Looking Ahead With Sun Ruizhe

Executive Interview

Interviewed and Edited by Carmen Pang, Executive EditorSun Ruizhe Looking Ahead

Sun Ruizhe, president of China Textile Information Center (CTIC)and China Textiles
Development Center, shares his views about the China textile industry. The following is an edited
version of the interview.TWA: What is CTIC?Sun: CTIC was formed after the reorganization of the
former Ministry of Textile Industry in 1998. It is the largest of the 22 divisions within the China
National Textile and Apparel Council (CNTAC). We provide services to the Chinese textile industry
in three main areas:

  • Information technology services – In 1997, the Chinese government began to upgrade and
    transform the industry. The textile industry is very important to China in terms of employment and
    revenue generation, therefore the government wanted the industry to adopt information technology.
    We are the industry’s Internet content provider and Internet service provider. We also provide
    e-commerce and enterprise resource planning (ERP) know-how and services. In addition, we maintain
    an electronic databank that provides the government and the industry with information such as
    statistics, production data, and import/export numbers, etc.
  • Policy making – We play a behind-the-curtain role in drawing up five-year plans for the
  • Publication – We are the No. 1 publisher in the textile industry in China. Our titles include
    Textile Information Weekly, China Textile Leader, China Textile Abstracts, among others. We just
    launched Home Textile Weekly and China Garment this year.

In addition to the above, we also work in the business area of textiles development. We do not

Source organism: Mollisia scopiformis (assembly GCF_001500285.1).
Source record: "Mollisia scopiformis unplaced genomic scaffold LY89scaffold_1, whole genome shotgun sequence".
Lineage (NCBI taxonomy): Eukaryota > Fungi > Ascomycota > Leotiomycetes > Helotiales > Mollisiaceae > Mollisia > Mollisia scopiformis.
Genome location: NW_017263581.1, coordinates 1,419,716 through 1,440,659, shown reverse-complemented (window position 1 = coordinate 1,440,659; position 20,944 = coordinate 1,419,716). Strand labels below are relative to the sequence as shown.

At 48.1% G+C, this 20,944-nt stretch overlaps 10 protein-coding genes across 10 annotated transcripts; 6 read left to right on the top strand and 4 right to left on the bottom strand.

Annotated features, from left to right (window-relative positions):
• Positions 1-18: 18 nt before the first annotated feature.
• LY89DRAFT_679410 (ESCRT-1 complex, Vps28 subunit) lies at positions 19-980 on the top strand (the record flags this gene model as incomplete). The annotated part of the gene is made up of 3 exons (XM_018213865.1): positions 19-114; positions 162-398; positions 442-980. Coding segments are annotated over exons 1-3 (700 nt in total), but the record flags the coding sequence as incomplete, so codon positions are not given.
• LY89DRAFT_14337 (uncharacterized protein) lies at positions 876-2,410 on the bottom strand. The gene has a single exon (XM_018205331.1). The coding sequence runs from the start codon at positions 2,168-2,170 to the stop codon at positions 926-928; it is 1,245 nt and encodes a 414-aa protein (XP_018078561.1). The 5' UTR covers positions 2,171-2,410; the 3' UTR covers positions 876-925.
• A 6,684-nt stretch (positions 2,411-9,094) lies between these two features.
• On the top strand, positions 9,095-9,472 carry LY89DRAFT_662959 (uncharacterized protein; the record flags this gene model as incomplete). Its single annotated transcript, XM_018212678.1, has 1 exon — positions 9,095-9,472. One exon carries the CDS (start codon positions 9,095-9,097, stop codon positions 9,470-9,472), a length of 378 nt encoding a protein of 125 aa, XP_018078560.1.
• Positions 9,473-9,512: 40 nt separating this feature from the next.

develop actual textile products, just the research behind them. Our teams give guidance and set up
quality and testing network with laboratories to raise the standard of the whole industry. For
example, we have a central lab in Beijing, one in Guangzhou for southern China, and we are
constructing another one in Shanghai for eastern China.TWA: With the elimination of textile quotas,
many textile manufacturing countries are fearful that the marketplace will be dominated by China.
What are your views?Sun: It is true that much manufacturing will move to nations with low labor
cost, which include China now. But the majority of Chinese textile exports are still low- to
mid-range products. Western countries will still dominate when it comes to products with high added
value and products that require small quantities and quick response time. China is too far away.
Today, sourcing is not in the Chinese manufacturers’ hands. The creativity allowed among Chinese
suppliers is limited. The Western retailers have the sales channels, the brands and the control
over design, core technology and raw materials. Moreover, many countries think because it is
post-quota, therefore trade barriers are gone. This is not true, tariff barriers still exist – they
are just different policies. For example, North America has NAFTA, the European Union has
preferential policies. Plus, there are political considerations as well, such as the U.S. safeguard
system.TWA: What about the fair-trade argument based on social issues, such as the value of the
Chinese yuan, workers’ rights, environmental compliance, etc.?

CTIC/China Textiles Development Center, Linmark Group Ltd. and Hudson Bay Co. have announced
to cooperate in the development of social compliance systems for China. The parties will provide
the Chinese textile industry with assistance in areas such as labor protection,environmental
issues, management, and others.Sun: China is undergoing development that the West has passed
through already. In the early days of development, all countries have the same type of experience.